White Paper Title: 
Carbon assimilation at hydrothermal vents: Quantitative linkages between biotic responses to physico-chemical fluid conditions.

C. Meile1 and P. Girguis2

1University of Georgia, Department of Marine Sciences, Athens, GA 30602
2Harvard University, Department of Organismic & Evolutionary Biology, Cambridge, MA 02138

Abstract: Hydrothermal vents host a diverse and productive biotic community, ultimately supported by the difference of composition between the rising fluid and ocean water. However, the quantitative relationship between fluid characteristics and the physiological response in terms of carbon uptake of key organismal groups such as tubeworms, microbial mats and mussels remains poorly constrained. Our ongoing work aims at establishing such explicit quantitative connections, by linking respirometer measurements of tubeworms, in particular Riftia, and mussels performed under in situ pressure to the geochemical milieu. We are exploring the relationship between environmental factors and biotic response based on a set of laboratory experiments performed at known physico-chemical conditions, in which a single environmental parameter was varied (Girguis and Childress 2006, J. Exp. Biol. 209: 3516-3528). These relationships are then embedded into a mathematical framework that accounts for known buffer capacities of a group of organisms, e.g. for the capability of tubeworms to continue carbon-uptake over an extended period of time even after the delivery of new sulfide has stopped. As a next step, organismal densities then inform the population specific assimilation rates, which vary with environmental conditions that can be measured transiently and in situ (Govenar et al. 2005, MEPS 305: 67-77).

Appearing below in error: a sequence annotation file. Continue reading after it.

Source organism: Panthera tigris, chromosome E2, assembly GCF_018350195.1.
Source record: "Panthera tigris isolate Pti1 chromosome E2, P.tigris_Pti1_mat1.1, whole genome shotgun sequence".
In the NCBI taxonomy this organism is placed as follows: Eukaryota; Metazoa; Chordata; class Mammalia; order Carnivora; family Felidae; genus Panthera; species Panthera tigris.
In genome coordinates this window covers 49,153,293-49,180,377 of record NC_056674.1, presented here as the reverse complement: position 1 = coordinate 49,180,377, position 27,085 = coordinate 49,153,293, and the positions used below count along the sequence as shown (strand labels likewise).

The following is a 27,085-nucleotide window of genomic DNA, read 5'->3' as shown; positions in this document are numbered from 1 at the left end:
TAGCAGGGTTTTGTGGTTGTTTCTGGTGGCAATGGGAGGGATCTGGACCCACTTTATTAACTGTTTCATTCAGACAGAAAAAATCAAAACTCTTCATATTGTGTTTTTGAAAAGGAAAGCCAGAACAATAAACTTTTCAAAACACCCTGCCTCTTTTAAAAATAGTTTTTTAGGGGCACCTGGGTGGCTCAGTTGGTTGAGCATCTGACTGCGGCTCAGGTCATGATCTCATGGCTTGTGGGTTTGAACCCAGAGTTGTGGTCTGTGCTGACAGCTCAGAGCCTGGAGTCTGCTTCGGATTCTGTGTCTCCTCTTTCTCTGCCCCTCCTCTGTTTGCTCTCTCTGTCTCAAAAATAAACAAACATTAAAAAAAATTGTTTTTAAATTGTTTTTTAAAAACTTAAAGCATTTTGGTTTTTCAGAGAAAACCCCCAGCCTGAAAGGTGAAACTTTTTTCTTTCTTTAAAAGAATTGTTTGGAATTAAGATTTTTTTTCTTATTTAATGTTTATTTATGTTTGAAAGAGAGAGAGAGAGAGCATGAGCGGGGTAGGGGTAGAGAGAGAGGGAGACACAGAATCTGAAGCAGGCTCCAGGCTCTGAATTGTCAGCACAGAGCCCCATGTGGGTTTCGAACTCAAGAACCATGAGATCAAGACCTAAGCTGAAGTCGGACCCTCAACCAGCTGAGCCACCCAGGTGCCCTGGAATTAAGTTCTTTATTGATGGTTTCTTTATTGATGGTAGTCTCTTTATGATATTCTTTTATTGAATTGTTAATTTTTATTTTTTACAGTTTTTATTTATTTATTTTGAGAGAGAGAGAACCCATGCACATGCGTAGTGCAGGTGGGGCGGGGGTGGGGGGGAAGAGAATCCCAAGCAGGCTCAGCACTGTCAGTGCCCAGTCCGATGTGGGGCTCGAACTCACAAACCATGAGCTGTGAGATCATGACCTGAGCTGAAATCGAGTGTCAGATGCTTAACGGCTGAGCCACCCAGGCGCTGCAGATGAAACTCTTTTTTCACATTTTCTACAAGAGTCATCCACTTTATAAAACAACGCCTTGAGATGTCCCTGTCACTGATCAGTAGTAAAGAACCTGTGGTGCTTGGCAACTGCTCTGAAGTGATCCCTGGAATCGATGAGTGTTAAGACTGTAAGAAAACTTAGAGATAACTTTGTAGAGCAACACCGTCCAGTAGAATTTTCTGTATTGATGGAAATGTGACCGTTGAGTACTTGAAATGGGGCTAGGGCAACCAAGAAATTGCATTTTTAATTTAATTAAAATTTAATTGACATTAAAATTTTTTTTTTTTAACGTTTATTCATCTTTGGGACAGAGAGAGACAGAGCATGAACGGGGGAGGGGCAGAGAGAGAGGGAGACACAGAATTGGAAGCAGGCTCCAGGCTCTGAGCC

Contributions to Integration and Synthesis: Studies on composition and metabolic capacity of the megafaunal and microbial denizens of hydrothermal vents have been complemented by chemical studies that seek to correlate fluid chemistry with vent biota. However, little is known about the net rates of biogeochemical processes, e.g. primary productivity, in these surficial communities and the above mentioned work contributes to closing this gap. Moreover, distribution and relative importance of the subsurface processes that produce the observed biological assemblage are still not well constrained. Hence, our estimates of fluid controlled net primary production will be interfaced with the work sponsored through a Ridge2000 Postdoctoral Fellowship to B. Larson, which aims at establishing the spatial context for variations in fluid conditions via reactive transport modeling at the Main Endeavour Field site.